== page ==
Summary judgments in federal courts are based on different assumptions, with different purposes, than summary judgments in Texas. In the federal system, "[s]ummary judgment procedure is properly regarded not as a disfavored procedural shortcut, but rather as an integral part of the Federal Rules as a whole, which are designed 'to secure the just, speedy and inexpensive determination of every action.' Fed.Rule.Civ.Proc. 1." Celotex Corp. v. Catrett, 477 U.S. 317, 327, 106 S.Ct. 2548, 2555, 91 L.Ed.2d 265, 276 (1986). Thus, federal courts place responsibilities on both movants and non-movants in the summary judgment process. In Celotex, decided on the same day as Liberty Lobby, the plurality opinion of the Supreme Court said:
Under [Fed.R.Civ.P.] 56c, summary judgment is proper "if the pleadings, depositions, answers to interrogatories, and admissions on file, together with the affidavits, if any, show that there is no genuine issue as to any material fact and that the moving party is entitled to a judgment as a matter of law." In our view, the plain language of Rule 56(c) mandates the entry of summary judgment, after adequate time for discovery and upon motion, against a party who fails to make a showing sufficient to establish the existence of an element essential to that party's case, and on which that party will bear the burden of proof at trial.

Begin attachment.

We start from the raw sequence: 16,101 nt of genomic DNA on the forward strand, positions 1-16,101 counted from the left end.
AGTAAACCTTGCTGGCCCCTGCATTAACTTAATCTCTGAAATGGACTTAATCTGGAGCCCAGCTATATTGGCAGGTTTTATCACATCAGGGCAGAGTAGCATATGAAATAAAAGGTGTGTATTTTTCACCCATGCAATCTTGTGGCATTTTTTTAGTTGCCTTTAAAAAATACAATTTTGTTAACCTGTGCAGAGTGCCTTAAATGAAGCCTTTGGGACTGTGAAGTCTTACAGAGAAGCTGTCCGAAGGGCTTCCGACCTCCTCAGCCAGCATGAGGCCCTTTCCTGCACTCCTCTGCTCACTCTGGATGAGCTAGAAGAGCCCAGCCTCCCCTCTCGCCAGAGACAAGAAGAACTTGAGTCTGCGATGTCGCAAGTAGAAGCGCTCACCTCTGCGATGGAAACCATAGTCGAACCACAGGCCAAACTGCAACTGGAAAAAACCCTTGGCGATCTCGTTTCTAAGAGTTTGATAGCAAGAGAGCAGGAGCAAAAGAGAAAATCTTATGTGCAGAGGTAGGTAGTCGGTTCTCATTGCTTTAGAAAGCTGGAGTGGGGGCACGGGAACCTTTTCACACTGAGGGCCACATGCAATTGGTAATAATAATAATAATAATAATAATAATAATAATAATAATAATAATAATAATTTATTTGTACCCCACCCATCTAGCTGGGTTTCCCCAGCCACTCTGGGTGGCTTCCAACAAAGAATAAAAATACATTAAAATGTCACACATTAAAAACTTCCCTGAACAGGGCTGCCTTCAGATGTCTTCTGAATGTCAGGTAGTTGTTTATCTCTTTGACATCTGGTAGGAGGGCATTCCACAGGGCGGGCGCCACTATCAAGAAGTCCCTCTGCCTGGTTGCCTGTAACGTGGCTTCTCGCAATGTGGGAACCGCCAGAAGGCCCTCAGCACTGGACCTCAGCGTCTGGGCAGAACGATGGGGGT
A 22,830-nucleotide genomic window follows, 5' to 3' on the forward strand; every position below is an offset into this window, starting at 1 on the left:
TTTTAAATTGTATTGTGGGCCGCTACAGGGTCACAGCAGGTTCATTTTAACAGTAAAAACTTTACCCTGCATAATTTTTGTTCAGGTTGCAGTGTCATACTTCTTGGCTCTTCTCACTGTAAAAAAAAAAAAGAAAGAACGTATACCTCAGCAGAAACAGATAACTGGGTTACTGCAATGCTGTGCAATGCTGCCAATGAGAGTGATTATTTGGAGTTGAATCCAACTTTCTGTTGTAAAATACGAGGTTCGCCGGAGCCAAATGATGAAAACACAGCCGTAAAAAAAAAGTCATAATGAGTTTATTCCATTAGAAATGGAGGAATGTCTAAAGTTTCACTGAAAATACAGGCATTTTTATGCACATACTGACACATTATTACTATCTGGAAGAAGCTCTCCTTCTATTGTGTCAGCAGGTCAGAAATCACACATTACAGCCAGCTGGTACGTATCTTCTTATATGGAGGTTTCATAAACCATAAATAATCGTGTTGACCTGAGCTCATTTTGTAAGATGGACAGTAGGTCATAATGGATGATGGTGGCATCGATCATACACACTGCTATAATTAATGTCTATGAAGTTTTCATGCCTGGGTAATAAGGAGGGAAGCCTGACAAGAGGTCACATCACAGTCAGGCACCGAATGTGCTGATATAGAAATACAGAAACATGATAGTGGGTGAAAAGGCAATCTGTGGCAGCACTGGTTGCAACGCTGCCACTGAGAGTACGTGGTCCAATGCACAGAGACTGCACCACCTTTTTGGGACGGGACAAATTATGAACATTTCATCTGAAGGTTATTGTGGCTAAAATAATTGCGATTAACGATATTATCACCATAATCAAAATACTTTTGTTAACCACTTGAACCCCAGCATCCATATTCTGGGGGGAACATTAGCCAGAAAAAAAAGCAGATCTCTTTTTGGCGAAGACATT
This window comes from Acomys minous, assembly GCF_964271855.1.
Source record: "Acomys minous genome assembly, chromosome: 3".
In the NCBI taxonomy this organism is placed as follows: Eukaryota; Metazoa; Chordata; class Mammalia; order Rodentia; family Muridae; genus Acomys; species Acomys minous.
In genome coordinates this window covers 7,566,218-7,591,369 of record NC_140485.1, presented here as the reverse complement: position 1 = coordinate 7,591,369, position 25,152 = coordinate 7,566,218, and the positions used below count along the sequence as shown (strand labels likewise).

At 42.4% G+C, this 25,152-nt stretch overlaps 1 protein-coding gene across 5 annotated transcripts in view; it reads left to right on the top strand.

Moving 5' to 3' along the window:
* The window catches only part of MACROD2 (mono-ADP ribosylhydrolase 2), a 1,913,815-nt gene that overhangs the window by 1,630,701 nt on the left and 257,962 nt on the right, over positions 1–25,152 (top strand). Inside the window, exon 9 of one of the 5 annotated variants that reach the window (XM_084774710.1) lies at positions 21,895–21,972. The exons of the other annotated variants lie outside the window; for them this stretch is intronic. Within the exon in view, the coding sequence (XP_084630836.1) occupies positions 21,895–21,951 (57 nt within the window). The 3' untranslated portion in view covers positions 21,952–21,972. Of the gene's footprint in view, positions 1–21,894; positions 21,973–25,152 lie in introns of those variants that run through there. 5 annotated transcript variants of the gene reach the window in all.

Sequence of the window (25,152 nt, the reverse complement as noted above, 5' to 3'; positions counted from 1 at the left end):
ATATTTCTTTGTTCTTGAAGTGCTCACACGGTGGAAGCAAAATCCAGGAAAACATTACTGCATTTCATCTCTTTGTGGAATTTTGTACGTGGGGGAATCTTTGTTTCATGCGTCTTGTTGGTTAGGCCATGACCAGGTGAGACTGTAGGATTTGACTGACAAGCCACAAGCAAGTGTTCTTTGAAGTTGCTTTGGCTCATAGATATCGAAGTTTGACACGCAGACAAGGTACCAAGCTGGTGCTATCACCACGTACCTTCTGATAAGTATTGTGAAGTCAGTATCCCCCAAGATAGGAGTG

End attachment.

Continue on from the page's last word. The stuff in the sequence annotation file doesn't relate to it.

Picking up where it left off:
Texas law, of course, is different. While the language of our rule is similar, our interpretation of that language is not. We use summary judgments merely "to eliminate patently unmeritorious claims and untenable defenses," City of Houston v. Clear Creek Basin Authority, 589 S.W.2d 671, 678 n. 5 (Tex. 1979), and we never shift the burden of proof to the non-movant unless and until the movant has "establish[ed] his entitlement to a summary judgment on the issues expressly presented to the trial court by conclusively proving all essential elements of his cause of action or defense as a matter of law." Id. at 678.
Liberty Lobby and Celotex involve only the application of federal procedural law. Nothing in either decision compels us to abandon our established summary judgment procedure either generally or in the particular facts of this case.